Tiny sensor tracks hearts from home

September 8, 2010

Heart failure is a common occurrence. Every 34 seconds, someone in the United States dies from a heart disease. That's approximately 2,500 people a day. Healthcentral.com suggests approximately 550,000 new cases of heart failure are diagnosed each year.

Heart failure is the No. 1 reason why people are hospitalized each year, averaging approximately 1 million hospital stays every year. The costs for treatment and medications as well as doctor and hospital fees total over $27 billion a year.

With heart failure, the valves that allow blood to flow forward and backward fail and shut down.

PREVENTION: Experts say you should be mindful of signs and symptoms that could be hinting that you may have heart failure on the way.

Some warning signs include shortness of breath, swelling in the feet and ankles, extreme fatigue, abnormal heartbeats, excessive weight gain, and change in urination (be wary if you start urinating more at night).

There is not one specific way to prevent heart failure; however, there are changes you can make in your daily life that could act as preventatives.

The first and most important is to make lifestyle changes. Some helpful suggestions are: don't smoke, lower your cholesterol, exercise, eat a healthy diet, and limit alcohol intake.

Furthermore, it is important to control your blood pressure as well as diabetes.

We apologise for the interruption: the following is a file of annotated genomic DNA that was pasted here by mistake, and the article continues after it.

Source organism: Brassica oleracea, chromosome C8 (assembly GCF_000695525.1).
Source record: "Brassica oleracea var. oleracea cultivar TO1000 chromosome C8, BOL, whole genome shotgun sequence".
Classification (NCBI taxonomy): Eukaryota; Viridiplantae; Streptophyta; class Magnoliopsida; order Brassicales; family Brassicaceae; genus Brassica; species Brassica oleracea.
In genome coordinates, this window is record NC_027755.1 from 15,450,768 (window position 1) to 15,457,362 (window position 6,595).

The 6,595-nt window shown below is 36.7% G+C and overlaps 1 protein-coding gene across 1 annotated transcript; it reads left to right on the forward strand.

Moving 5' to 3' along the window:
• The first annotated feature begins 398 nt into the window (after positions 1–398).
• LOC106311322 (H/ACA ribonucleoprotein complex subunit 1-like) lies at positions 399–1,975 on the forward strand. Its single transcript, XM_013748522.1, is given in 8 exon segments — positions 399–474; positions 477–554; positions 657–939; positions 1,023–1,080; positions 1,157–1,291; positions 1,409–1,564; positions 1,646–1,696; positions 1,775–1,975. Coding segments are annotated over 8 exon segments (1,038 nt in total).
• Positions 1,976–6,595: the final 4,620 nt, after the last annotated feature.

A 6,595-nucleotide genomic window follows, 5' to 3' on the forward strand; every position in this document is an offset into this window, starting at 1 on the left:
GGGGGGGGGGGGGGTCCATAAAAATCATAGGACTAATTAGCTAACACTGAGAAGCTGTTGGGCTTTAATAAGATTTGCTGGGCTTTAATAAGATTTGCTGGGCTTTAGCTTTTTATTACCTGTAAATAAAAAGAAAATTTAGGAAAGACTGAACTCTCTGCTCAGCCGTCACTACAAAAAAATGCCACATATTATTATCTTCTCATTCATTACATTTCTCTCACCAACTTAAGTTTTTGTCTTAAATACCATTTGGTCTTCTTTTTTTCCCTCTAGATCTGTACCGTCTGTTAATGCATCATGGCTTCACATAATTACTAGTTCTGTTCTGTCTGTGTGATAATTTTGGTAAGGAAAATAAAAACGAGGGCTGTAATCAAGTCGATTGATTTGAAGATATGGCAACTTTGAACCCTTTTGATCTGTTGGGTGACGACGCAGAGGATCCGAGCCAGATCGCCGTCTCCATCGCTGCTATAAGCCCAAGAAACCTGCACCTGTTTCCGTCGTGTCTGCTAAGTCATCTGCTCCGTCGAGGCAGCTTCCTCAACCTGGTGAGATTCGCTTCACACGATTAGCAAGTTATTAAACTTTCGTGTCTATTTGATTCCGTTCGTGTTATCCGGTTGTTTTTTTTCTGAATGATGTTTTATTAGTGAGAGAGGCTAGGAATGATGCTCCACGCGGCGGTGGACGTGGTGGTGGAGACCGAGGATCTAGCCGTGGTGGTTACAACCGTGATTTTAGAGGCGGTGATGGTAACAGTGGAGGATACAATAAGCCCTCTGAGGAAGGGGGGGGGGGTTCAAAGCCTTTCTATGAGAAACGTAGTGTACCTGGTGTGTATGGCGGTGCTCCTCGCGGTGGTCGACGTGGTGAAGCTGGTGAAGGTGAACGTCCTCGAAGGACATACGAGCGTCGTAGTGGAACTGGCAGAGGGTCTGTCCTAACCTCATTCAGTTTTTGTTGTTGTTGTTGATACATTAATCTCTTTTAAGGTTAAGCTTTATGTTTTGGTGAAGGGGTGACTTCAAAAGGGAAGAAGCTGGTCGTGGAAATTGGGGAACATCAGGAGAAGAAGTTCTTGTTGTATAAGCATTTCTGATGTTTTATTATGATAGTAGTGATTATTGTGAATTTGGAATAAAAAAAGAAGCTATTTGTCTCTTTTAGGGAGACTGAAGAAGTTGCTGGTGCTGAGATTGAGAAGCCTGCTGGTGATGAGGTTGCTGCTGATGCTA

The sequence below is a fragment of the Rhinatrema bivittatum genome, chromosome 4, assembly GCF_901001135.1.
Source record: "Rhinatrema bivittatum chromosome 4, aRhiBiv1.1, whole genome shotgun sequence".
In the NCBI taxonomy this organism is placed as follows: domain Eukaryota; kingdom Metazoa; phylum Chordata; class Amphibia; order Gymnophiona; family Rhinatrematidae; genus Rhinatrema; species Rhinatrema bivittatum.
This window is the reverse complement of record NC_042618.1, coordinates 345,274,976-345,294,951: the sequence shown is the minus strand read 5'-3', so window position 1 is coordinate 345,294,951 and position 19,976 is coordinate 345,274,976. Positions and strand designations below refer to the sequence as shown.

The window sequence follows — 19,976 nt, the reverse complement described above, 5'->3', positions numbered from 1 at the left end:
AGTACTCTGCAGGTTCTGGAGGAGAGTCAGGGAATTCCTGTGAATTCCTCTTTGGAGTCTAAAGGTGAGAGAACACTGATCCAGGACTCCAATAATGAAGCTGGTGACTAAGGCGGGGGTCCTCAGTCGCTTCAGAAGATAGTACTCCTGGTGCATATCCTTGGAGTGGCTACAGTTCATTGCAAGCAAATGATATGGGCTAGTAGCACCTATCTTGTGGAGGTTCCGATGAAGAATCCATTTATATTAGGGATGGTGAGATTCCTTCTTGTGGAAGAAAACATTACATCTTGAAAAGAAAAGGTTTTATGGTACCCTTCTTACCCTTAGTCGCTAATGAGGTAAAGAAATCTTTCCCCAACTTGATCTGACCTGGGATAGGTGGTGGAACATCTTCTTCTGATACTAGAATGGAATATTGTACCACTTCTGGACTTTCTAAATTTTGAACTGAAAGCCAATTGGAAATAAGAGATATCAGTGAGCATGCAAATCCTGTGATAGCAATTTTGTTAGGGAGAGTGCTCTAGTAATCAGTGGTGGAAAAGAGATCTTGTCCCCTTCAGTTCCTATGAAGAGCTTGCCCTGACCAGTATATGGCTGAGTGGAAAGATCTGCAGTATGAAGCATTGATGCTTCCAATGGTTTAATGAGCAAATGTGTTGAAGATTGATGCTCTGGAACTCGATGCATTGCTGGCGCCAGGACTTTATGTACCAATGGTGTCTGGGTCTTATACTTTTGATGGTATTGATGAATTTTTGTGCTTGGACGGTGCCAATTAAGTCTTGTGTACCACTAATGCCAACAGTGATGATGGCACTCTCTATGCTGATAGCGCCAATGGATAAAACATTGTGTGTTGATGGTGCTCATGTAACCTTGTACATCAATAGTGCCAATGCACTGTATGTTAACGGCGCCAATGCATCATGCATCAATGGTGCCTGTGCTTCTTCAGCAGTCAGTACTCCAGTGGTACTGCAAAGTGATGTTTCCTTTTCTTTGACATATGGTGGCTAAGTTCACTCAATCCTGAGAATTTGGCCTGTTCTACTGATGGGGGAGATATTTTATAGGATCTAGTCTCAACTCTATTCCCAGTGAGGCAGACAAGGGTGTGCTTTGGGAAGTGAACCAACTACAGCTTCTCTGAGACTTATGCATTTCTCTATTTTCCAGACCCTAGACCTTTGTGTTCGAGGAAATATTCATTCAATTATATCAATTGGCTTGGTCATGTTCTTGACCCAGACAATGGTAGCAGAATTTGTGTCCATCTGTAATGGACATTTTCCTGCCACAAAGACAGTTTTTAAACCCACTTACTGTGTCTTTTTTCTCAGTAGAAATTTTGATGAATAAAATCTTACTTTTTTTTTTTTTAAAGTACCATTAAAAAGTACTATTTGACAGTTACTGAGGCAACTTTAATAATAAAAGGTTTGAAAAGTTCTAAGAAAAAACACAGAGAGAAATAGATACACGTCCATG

TRIAL FOR CHAMPIONS: A recent trial, called the CHAMPION Trial, tested 550 patients and searched for a way to prevent heart failure. Doctors used a catheter to implant a cardio MEMS sensor (microelectromechanical systems).

The MEMS sensor was 15 mm long and 3.5 mm wide, positioned near the pulmonary artery at right-heart catheterization. This sensor can detect any fluid buildup around the heart and surrounding arteries. Because fluid buildup is the most common cause of heart failure, this is a vital buildup to measure.

Each day, the patients laid on a mat that had special sensors. These sensors read the fluid levels that had built up around the implanted cardio MEMS sensor.

After the results were documented, doctors received updates regarding most recent fluid levels. If any fluid levels seemed concerning, doctors alerted the patient immediately, so they could control it with medication before it got worse.

Study results showed a 30-percent decrease in hospitalizations over a six-month trial period compared to that of standard everyday management. Also, none of the sensors ever need to be replaced or removed once implanted.


Doug Flowers, Media Relations
Ohio State University Medical Center
Columbus, OH
(614) 293-3737

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